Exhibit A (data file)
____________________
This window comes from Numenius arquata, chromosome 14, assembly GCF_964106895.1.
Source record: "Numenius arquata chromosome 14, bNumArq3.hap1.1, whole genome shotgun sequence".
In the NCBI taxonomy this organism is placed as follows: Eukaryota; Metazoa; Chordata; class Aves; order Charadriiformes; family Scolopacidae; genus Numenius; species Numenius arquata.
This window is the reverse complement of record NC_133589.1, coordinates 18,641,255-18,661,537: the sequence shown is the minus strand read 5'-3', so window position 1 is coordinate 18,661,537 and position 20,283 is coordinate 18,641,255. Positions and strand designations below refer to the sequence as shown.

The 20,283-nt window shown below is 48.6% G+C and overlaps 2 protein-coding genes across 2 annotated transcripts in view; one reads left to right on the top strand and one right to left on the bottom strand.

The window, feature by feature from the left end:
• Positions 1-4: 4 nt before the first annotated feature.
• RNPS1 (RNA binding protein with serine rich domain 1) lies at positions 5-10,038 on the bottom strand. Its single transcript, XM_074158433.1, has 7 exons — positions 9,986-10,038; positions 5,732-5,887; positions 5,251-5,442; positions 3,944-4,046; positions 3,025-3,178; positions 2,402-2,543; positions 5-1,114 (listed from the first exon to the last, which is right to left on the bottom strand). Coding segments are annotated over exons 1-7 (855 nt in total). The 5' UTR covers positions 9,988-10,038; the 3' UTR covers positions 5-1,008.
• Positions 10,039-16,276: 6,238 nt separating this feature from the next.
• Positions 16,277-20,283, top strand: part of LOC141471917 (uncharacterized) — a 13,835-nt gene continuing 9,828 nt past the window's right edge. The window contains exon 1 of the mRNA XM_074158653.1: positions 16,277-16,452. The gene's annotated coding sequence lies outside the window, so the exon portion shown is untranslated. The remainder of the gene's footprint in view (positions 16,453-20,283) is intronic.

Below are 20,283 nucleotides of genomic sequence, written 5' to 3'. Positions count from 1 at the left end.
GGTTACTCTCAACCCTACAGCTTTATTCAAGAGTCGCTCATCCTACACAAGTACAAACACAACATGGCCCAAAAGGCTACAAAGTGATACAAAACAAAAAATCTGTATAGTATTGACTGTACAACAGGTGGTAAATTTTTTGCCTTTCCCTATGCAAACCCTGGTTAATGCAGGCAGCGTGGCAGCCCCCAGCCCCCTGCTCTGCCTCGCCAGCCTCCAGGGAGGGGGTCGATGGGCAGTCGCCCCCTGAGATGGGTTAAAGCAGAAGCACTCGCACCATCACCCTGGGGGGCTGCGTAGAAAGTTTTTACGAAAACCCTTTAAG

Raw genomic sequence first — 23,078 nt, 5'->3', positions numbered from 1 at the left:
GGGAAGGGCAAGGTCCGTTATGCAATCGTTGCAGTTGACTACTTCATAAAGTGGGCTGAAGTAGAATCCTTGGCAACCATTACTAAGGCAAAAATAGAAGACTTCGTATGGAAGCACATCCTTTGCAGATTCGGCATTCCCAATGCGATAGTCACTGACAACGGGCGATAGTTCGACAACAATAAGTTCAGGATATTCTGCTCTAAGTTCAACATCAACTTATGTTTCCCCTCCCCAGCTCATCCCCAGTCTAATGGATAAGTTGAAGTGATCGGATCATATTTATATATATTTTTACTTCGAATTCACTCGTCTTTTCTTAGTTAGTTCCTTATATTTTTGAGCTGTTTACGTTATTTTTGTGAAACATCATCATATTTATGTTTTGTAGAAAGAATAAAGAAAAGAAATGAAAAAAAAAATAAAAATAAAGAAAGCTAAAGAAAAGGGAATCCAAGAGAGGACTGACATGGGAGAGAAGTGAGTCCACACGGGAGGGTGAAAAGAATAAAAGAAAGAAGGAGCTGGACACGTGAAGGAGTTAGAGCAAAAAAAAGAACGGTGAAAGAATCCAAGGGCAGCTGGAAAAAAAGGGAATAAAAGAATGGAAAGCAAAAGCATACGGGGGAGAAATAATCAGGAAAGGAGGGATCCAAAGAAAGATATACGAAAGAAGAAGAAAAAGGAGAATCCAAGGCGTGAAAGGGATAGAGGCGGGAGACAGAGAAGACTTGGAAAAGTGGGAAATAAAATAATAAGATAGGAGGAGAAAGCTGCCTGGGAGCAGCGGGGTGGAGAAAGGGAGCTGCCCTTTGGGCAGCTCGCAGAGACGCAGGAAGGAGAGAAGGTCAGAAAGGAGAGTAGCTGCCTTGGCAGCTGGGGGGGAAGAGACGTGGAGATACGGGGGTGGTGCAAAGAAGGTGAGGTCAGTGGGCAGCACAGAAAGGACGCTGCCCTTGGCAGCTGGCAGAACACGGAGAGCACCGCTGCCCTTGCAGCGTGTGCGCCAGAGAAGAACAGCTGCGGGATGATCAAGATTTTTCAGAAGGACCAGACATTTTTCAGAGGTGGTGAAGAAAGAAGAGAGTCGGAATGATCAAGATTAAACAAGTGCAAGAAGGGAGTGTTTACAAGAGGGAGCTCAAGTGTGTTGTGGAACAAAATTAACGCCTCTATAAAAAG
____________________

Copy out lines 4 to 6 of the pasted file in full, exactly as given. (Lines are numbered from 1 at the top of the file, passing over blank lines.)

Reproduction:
This window is the reverse complement of record NC_133589.1, coordinates 18,641,255-18,661,537: the sequence shown is the minus strand read 5'-3', so window position 1 is coordinate 18,661,537 and position 20,283 is coordinate 18,641,255. Positions and strand designations below refer to the sequence as shown.

The 20,283-nt window shown below is 48.6% G+C and overlaps 2 protein-coding genes across 2 annotated transcripts in view; one reads left to right on the top strand and one right to left on the bottom strand.

The window, feature by feature from the left end: